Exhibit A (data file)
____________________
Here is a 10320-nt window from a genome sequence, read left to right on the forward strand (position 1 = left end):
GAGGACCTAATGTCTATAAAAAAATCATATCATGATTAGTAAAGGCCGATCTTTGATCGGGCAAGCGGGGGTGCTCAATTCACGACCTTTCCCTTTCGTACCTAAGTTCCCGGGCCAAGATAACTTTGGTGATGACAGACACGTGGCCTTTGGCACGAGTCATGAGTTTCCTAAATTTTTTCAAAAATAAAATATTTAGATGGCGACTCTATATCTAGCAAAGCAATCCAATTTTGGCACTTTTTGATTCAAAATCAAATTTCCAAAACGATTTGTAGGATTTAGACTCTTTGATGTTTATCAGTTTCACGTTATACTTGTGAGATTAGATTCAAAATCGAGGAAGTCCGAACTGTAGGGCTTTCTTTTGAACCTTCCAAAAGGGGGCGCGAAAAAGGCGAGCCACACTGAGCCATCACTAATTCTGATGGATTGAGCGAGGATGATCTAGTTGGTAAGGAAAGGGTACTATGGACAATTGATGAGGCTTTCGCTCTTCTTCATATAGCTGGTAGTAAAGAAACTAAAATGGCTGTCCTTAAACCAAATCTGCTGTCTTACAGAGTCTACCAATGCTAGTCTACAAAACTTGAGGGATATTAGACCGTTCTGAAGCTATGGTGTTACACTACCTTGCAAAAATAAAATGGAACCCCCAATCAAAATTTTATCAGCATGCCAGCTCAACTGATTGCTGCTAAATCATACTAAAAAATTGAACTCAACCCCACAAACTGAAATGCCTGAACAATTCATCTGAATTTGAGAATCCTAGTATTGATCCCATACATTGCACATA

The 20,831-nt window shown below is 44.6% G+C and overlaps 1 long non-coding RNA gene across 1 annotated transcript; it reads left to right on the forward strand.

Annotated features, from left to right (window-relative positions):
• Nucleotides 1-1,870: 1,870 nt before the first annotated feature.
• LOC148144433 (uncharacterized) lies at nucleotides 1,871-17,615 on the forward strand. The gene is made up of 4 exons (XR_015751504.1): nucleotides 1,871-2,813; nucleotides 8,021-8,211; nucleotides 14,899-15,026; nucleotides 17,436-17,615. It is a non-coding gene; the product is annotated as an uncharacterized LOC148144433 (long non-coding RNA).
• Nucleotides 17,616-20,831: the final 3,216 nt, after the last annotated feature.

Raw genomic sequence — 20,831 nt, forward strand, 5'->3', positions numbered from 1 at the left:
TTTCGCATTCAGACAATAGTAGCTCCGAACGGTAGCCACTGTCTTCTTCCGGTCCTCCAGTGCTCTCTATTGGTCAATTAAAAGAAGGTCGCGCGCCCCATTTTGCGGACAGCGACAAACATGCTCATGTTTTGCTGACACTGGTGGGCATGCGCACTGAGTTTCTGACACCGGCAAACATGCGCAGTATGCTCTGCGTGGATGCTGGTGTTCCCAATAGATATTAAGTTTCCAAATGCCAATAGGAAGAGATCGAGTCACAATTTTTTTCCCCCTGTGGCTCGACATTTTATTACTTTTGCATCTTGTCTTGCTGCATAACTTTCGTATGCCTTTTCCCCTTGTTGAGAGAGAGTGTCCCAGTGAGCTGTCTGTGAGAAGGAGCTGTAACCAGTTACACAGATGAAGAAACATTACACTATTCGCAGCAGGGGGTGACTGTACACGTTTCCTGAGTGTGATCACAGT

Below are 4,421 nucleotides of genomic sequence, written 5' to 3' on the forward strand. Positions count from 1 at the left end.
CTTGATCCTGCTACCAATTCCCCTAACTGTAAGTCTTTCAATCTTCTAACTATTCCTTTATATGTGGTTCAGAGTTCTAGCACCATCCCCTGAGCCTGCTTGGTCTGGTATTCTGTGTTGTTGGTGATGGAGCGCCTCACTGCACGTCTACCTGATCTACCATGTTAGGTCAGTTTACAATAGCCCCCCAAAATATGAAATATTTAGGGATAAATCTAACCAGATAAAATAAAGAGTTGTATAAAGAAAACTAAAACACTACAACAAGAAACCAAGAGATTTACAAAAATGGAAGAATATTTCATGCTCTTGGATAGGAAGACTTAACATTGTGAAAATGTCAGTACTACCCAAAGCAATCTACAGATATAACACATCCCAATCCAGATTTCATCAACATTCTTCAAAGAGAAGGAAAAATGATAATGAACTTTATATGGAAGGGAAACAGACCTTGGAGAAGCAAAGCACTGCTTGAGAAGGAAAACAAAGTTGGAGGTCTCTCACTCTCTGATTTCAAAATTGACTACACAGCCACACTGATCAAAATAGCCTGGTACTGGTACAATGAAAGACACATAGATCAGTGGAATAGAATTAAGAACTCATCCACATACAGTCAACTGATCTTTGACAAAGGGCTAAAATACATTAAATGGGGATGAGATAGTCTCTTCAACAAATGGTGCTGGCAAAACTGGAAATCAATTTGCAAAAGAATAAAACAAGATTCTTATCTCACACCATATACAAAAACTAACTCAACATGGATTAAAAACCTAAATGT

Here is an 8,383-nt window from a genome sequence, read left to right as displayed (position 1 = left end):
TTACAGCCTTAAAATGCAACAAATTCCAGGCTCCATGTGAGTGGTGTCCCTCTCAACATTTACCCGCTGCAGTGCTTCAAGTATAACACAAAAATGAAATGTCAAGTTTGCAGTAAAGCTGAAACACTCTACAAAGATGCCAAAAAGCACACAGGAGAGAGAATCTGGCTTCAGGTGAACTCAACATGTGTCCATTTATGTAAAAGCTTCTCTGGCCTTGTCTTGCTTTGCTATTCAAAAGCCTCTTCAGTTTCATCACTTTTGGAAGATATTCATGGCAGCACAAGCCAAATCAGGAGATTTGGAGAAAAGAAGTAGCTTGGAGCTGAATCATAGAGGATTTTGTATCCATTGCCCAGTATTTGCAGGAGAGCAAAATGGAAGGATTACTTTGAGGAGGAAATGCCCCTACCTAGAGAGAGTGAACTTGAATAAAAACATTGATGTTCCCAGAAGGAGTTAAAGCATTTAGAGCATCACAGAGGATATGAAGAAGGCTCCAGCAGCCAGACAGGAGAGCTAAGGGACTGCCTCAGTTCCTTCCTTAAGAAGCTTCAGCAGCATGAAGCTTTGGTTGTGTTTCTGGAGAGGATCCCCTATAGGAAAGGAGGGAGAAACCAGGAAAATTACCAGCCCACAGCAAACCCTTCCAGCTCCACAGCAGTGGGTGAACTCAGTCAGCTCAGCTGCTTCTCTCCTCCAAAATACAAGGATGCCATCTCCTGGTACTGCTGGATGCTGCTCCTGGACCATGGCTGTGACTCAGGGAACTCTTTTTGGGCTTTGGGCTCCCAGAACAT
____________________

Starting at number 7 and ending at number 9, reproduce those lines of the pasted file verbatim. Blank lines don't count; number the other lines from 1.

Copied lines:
• Nucleotides 17,616-20,831: the final 3,216 nt, after the last annotated feature.

Raw genomic sequence — 20,831 nt, forward strand, 5'->3', positions numbered from 1 at the left:
TTTCGCATTCAGACAATAGTAGCTCCGAACGGTAGCCACTGTCTTCTTCCGGTCCTCCAGTGCTCTCTATTGGTCAATTAAAAGAAGGTCGCGCGCCCCATTTTGCGGACAGCGACAAACATGCTCATGTTTTGCTGACACTGGTGGGCATGCGCACTGAGTTTCTGACACCGGCAAACATGCGCAGTATGCTCTGCGTGGATGCTGGTGTTCCCAATAGATATTAAGTTTCCAAATGCCAATAGGAAGAGATCGAGTCACAATTTTTTTCCCCCTGTGGCTCGACATTTTATTACTTTTGCATCTTGTCTTGCTGCATAACTTTCGTATGCCTTTTCCCCTTGTTGAGAGAGAGTGTCCCAGTGAGCTGTCTGTGAGAAGGAGCTGTAACCAGTTACACAGATGAAGAAACATTACACTATTCGCAGCAGGGGGTGACTGTACACGTTTCCTGAGTGTGATCACAGT